14 January 2009

Etiquette

While sourcing and posting the cover for Patricia Briggs' Hunting Ground, Kerry pointed out to me that it is considered good blog etiquette to say where you found said item and provide a link, thus allowing the reader to track through the links to the original source. And all of this has got me to thinking - what are the unspoken rules of good blog etiquette? What do I need to know while posting to ensure that I don't antagonise, insult or annoy anyone?

orannia

4 comments:

  1. Hmmmmm.... that's a hard question to answer - especially because, online, some people are determined to take offence if they disagree with you (and sometimes even when you don't) no matter how you say it, so sometimes, the only way to make 100% sure you don't antagonise, annoy or insult anyone is not to be online in the first place :-( :-( :-(.

    That being said, I personally try to carry the rules of good etiquette in real life over into the LJ blogosphere (and most of the times I've created problems for myself, it's been because I've ignored those rules)

    So, for example, when it comes to potentially negative stuff, I try to only talk about myself and my opinions; rather than telling other people's stories that I don't have a right to share (unless they've given me permission to do so, anyway)

    This is especially relevant when I'm having a conflict or disagreement with someone. I'm happy to say that there *is* a conflict and talk about my feelings and how it's affecting me - but I don't make it about right and wrong, or go into a list of the things I think they've done wrong - the place for that is in a private discussion between me and them - not in a public blog forum. Again, the times I've forgotten this, the universe (and sometimes the person in question) has justifiably bitchslapped me for it.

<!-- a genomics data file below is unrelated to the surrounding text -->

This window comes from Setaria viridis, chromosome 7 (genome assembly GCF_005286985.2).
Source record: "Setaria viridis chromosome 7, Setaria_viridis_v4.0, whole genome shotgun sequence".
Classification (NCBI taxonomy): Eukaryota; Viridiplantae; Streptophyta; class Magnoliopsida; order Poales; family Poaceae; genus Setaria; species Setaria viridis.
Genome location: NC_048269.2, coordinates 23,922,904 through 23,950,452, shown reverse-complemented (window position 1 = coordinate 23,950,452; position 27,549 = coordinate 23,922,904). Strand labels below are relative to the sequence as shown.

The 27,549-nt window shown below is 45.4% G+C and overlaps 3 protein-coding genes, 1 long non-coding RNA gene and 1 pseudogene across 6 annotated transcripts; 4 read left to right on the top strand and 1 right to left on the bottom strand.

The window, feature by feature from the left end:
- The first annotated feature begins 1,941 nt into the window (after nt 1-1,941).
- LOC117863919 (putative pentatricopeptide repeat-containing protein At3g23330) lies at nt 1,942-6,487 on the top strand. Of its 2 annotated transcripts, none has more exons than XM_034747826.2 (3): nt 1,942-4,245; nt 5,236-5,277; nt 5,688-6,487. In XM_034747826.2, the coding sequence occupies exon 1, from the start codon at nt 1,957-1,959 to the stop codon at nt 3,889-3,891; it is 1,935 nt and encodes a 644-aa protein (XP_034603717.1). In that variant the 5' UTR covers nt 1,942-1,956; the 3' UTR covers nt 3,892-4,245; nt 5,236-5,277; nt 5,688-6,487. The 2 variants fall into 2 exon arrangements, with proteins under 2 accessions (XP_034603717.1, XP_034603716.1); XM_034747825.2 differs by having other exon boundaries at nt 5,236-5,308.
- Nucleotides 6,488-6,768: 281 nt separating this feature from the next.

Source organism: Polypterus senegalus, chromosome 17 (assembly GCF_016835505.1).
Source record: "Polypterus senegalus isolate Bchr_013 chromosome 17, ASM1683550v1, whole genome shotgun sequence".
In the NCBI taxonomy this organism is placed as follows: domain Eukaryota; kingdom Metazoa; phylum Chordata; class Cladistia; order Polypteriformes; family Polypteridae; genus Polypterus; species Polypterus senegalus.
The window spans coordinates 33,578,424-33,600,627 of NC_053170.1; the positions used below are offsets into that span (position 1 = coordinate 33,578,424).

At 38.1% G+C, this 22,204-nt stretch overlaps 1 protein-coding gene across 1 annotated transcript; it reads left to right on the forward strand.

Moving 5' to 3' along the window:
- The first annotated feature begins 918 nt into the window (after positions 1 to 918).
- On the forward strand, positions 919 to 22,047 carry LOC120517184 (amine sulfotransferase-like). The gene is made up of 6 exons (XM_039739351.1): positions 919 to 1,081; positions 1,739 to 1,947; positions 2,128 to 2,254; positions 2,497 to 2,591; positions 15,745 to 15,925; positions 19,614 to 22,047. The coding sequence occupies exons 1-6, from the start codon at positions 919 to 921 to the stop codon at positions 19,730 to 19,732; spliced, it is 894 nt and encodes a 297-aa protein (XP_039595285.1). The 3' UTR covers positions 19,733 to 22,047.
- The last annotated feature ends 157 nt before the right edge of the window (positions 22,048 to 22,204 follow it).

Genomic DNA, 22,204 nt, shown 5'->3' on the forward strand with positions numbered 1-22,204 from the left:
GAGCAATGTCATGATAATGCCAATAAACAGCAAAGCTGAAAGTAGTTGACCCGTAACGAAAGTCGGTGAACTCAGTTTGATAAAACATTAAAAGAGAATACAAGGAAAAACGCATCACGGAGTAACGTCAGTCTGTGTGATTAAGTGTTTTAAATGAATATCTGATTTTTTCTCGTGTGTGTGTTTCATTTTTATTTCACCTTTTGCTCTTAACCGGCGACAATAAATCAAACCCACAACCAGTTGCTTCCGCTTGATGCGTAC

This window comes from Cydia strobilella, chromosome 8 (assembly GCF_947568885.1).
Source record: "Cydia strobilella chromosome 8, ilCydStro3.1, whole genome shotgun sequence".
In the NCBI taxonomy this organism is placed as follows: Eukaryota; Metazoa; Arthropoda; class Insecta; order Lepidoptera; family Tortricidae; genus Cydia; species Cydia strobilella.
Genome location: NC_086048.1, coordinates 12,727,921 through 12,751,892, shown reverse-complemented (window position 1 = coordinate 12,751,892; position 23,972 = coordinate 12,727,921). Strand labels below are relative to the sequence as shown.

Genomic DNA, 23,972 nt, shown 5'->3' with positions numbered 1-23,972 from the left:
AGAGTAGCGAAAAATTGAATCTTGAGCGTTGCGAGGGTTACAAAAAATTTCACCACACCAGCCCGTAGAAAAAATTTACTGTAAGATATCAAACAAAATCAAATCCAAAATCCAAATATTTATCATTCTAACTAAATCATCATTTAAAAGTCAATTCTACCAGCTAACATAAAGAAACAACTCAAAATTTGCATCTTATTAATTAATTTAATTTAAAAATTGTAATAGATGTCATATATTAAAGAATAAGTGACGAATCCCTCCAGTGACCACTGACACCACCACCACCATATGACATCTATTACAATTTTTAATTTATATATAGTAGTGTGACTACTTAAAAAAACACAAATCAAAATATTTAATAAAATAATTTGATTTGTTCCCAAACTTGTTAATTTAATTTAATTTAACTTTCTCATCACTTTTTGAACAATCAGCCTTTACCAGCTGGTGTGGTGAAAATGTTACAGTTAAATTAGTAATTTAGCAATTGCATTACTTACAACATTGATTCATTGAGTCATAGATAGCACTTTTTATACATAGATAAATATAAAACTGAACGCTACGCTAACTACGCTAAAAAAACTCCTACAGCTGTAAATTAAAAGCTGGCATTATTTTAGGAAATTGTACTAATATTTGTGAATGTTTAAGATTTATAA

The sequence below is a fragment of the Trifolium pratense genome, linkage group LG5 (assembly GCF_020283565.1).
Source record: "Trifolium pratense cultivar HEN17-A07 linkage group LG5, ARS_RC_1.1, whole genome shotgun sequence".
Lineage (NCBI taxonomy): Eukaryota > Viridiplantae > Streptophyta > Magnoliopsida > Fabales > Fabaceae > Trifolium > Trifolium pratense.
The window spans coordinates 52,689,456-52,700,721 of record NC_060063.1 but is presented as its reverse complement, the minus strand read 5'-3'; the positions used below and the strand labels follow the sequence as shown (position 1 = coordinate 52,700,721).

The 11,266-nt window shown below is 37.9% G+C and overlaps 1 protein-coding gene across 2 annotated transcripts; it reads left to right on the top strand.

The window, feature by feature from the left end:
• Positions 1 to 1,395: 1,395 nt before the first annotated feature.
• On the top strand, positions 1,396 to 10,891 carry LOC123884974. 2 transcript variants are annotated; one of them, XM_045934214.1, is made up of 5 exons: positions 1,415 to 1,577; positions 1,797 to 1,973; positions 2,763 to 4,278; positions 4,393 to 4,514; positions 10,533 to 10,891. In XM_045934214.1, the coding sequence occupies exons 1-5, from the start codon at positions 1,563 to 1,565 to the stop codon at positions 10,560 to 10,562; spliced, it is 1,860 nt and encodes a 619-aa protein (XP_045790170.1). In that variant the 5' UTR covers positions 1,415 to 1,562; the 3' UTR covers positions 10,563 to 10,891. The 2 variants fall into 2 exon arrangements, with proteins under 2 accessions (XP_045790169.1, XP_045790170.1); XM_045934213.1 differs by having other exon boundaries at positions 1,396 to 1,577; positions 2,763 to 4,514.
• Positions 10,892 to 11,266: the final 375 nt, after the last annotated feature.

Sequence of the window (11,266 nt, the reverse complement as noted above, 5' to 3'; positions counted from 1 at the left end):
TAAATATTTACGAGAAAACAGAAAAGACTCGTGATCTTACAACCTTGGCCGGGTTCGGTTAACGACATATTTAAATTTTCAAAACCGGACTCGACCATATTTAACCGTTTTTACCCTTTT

On that note, complaining about someone in your public blog if you haven't already spoken to them directly about the problem (and in some circumstances, even if you have) is generally considered extremely poor form.

    Other than that? Ummmm... the only thing I can think of is that when I *do* mention other people in my blog, I try to do so via nicknames or screen-names - for most people, being identified online by their RL names is considered bad form and even an invasion of privacy.

    And, as you've mentioned, if you gank a picture or an idea or a quote from someone to post in your blog, it's good manners to attribute it (with or without a link - linking is better, but an unlinked attribution is better than nothing) rather than appear to be claiming it as your own.

    I guess the best thing to do is look at who's reading your blog and think about what would be good etiquette for you to do on the phone or in person to those people. Basically, if you wouldn't say or do it to them in RL, don't say or do it in a public blog (NB - all of these things assume we're talking about a public blog - to me, the rules are different when you're writing personal or offline posts that no-one else gets to see)...